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Wrong + Right = Even Worse

by choroba (Abbot)
on Apr 03, 2014 at 13:39 UTC ( #1080950=perlmeditation: print w/ replies, xml ) Need Help??

In a legacy project at work, we have lots of scripts that should in fact be modules. But they declare no package, use the .pl extension and call each other via require. Originally, the full paths were used in require, which constituted one of the obstacles to run the project locally. I replaced all the occurrences of
require '/path/to/some/script.pl';

with

use lib '/path/to/some'; require 'script.pl';

and I was able to run some of the scripts locally (I had to add some paths to @INC).

After several days, we noticed some of the scripts failed. I inspected the code and discovered that there was one newer OO module that was written "correctly": it lived in a .pm file and declared a package. It used lib and only required the script names.

Combining "right" and "wrong" led to "even worse": The OO module required several .pl files. All the subroutines they declared were therefore created in the namespace of the module. Later, when a calling script required the same .pl file, it already existed in %INC, so it was not read again. No import was called anywhere, so the subroutines did not appear in the main:: package.

Here are sample files so you can try it yourself:

module.pm

package module; use warnings; use strict; require 'required1.pl'; subroutine(); warn 'module INC: ', $INC{'required1.pl'}; __PACKAGE__

required1.pl

#!/usr/bin/perl use warnings; use strict; warn "Loading 1"; sub subroutine { my $file = (caller)[1]; $file =~ s=.*/==; warn 'subroutine defined in ', $file; } subroutine(); 1;

script.pl

#!/usr/bin/perl use warnings; use strict; use FindBin; use lib $FindBin::Bin; require 'required1.pl'; use module; warn 'script INC ', $INC{'required1.pl'}; subroutine();

Update:

The Conclusion

We now have 2 options:

  1. Revert to the original full-path style require with no possibility to run the project locally.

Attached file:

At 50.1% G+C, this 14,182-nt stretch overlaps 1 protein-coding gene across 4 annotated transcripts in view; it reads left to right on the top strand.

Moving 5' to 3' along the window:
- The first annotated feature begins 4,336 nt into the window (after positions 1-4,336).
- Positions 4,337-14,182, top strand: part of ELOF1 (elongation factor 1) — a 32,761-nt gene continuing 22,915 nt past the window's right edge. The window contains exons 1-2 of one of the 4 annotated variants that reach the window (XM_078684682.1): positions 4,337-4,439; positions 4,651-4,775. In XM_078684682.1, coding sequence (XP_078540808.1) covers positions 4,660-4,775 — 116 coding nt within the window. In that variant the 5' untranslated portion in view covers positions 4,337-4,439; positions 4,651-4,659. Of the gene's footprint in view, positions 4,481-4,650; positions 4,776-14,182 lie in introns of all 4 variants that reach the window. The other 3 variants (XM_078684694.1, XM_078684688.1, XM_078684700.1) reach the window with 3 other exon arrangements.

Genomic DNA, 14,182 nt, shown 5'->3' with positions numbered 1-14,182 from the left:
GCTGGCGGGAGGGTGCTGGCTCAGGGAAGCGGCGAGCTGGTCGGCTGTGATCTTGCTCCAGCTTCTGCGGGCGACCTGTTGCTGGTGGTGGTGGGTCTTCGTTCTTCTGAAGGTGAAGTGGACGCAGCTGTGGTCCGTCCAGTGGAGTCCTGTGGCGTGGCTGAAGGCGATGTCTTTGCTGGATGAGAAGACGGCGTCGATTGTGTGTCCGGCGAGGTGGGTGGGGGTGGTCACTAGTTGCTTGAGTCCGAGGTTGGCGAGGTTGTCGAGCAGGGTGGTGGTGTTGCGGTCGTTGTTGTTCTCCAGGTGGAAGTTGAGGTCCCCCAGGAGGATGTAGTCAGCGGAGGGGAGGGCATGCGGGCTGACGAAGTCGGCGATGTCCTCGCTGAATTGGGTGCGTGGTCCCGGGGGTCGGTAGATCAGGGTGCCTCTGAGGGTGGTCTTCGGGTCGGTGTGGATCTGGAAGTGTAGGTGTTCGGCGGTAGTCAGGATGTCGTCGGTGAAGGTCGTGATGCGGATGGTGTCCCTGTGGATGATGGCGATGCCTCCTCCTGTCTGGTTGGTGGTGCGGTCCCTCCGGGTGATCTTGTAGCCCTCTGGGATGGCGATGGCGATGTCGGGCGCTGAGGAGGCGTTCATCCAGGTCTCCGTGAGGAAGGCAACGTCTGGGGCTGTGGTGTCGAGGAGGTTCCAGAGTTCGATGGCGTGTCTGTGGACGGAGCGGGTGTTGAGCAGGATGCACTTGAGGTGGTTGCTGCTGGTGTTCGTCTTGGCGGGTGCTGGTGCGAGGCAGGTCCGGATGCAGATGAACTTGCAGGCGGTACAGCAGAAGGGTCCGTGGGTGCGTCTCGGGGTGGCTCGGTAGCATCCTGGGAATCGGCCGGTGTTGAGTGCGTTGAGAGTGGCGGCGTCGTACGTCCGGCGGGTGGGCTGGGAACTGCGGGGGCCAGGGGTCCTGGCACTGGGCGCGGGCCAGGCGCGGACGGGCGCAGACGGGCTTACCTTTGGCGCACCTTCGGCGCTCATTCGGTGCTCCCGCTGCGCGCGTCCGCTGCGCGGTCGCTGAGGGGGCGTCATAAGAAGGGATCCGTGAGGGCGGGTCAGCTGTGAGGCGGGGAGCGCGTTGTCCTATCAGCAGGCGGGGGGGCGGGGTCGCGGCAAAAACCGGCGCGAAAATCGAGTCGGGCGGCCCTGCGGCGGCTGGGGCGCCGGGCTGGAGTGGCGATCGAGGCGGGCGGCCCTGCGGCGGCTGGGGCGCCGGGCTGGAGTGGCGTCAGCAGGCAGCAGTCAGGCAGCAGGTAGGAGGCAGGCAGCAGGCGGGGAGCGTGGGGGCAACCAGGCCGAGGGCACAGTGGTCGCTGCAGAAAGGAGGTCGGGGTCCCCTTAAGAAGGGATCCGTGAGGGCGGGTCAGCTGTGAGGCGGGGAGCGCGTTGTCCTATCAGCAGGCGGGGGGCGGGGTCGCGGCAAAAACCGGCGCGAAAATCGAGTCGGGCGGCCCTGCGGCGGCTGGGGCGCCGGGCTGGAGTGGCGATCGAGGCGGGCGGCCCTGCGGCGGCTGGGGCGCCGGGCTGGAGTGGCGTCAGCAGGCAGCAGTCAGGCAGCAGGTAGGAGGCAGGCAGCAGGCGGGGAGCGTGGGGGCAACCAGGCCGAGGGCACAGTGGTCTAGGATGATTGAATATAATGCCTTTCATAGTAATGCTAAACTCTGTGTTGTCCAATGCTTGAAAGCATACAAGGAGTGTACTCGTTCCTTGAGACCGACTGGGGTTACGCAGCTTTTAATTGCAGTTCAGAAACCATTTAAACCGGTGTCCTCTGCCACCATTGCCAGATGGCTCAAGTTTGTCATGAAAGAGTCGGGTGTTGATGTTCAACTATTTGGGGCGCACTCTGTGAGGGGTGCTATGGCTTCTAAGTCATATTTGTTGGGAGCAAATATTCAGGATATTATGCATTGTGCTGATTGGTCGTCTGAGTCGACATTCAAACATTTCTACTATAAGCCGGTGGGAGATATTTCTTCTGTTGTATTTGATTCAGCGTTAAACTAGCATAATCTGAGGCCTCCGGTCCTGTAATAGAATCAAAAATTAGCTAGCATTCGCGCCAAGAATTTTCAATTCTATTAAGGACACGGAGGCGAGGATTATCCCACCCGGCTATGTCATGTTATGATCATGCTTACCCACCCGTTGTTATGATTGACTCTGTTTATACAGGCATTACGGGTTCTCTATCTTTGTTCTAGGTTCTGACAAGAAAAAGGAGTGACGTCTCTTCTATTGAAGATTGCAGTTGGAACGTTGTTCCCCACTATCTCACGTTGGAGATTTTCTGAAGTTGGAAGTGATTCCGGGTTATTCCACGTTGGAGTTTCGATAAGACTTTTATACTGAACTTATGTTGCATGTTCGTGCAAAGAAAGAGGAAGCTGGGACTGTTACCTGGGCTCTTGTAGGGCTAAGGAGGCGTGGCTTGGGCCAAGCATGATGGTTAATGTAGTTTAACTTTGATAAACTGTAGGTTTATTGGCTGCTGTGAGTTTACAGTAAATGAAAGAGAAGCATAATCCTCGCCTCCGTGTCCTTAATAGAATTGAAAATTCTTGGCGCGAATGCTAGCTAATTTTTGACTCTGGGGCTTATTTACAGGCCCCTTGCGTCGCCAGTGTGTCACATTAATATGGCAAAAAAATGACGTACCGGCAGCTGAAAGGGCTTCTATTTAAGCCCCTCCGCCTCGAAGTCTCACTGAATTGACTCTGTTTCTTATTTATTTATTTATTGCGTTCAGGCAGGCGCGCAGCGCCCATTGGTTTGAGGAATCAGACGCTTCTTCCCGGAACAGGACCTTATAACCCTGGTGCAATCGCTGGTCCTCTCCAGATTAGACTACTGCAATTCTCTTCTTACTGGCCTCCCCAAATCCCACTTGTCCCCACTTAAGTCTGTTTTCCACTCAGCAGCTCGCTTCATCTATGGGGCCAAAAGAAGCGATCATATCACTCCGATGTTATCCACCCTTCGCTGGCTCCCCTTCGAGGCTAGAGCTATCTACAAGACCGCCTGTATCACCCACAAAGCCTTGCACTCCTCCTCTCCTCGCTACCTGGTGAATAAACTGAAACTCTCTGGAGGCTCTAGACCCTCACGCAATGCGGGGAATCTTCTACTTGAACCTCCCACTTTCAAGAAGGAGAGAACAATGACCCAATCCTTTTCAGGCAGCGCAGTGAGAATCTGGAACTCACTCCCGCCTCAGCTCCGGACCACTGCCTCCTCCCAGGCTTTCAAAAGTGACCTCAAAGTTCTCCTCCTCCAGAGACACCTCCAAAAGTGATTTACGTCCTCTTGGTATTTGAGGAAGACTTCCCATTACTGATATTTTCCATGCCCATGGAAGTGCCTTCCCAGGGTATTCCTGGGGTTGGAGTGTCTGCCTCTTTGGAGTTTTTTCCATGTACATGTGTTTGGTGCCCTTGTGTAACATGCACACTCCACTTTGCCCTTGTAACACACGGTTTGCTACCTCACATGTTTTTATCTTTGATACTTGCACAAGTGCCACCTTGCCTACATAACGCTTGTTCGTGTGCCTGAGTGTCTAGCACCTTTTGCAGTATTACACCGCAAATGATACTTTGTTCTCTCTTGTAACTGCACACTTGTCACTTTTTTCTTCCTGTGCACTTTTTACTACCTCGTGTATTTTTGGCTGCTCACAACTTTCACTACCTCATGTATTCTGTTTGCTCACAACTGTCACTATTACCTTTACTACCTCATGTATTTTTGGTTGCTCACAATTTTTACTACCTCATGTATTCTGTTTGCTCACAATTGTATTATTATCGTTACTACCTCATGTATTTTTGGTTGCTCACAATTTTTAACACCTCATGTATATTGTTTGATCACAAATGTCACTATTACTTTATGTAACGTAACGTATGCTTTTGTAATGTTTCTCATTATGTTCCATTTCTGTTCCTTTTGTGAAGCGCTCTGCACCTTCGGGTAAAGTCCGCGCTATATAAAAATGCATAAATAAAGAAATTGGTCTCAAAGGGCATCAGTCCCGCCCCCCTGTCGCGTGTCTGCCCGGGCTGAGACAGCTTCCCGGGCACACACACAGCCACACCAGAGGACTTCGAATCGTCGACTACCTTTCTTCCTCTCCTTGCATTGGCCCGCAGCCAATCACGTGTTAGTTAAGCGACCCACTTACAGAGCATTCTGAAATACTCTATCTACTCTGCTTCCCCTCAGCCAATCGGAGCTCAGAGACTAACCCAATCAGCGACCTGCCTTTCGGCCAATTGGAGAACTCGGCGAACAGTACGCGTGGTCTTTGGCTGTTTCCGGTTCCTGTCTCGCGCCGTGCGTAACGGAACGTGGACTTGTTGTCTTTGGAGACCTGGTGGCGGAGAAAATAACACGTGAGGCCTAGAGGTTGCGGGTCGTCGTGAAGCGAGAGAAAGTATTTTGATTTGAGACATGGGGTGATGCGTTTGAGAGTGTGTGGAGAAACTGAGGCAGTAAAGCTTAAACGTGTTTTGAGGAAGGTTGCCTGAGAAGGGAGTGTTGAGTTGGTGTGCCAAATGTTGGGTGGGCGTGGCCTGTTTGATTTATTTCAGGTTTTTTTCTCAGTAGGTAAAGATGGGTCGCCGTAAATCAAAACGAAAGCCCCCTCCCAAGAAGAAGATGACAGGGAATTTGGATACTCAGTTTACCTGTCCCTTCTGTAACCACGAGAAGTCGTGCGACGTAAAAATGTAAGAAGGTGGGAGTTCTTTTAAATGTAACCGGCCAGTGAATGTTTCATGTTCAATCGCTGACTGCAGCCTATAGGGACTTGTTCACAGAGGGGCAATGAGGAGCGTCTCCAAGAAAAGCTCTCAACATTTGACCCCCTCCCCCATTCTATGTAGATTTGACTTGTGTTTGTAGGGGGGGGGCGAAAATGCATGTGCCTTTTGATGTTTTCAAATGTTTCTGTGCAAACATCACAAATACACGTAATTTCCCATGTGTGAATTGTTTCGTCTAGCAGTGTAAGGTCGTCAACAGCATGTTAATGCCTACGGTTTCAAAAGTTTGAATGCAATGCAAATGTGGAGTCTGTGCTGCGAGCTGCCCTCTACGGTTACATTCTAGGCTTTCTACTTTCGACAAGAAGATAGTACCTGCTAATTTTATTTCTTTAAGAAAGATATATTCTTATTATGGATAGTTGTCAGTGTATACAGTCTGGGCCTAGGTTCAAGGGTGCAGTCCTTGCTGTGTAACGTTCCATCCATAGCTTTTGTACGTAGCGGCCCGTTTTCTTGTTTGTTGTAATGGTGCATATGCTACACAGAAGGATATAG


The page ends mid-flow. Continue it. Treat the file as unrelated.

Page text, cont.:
2. Refactor everything to proper modules. 100,000+ lines.

Update2:

I just had an idea: there is a third option. In the OO module, store %INC at the beginning, do all you need, then set %INC back to what it was.

my %_INC = %INC; # ... %INC = %_INC;
لսႽ ᥲᥒ⚪⟊Ⴙᘓᖇ Ꮅᘓᖇ⎱ Ⴙᥲ𝇋ƙᘓᖇ

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Re: Wrong + Right = Even Worse
by sundialsvc4 (Monsignor) on Apr 03, 2014 at 14:24 UTC

    I have encountered such garbage before, and, after a lot of bouncing back-and-forth as to what to do, the decision was ... to bite the bullet and fix the damn thing, once and for all.   The project was of a comparable size and, as it turns out, perhaps even-worse than what you describe, because identical subroutine-names were used in the different required-files.   (So, you absolutely could not predict what a particular subroutine-call would actually do.)

    It took about a month to knuckle down and do the conversion, including testing and so-forth, and along the way the entire team cursed the name and the family heritage of the hack that had done this.   But the application also became more-or-less stable for the very first time in its life.   I would probably make the same recommendation again.   It is the lesser of two evils, but status-quo is not acceptable either.

Re: Wrong + Right = Even Worse
by davido (Archbishop) on Apr 03, 2014 at 15:52 UTC

    I haven't tested this, but can't you do this in your .pm module?

    { local %INC = .....; # Work, profit! } # %INC reverts. # Work on things that require an unadulterated %INC... 1; # Leave work by 5:30pm.

    It seems like this is mostly what you are accomplishing by storing %INC's value in a lexical, and then restoring it later, except for the issue of lexical vs dynamic scoping, which is why I mention I haven't tested. ;)


    Dave

Re: Wrong + Right = Even Worse
by tobyink (Abbot) on Apr 03, 2014 at 22:01 UTC

    Or in the OO module...

    package Foo::Bar; use strict; use warnings; { package main; require "script1.pl"; require "script2.pl"; }; ...; 1;
    use Moops; class Cow :rw { has name => (default => 'Ermintrude') }; say Cow->new->name
      But in that case I would have to change all calls in the OO module from subroutine() to main::subroutine().
      لսႽ ᥲᥒ⚪⟊Ⴙᘓᖇ Ꮅᘓᖇ⎱ Ⴙᥲ𝇋ƙᘓᖇ

        Or ::subroutine() (the main is optional). That seems simpler than changing everything else though, and less hacky than trying to fool %INC (which will probably lead you to a whole bunch of warnings in the redefine category if warnings are enabled).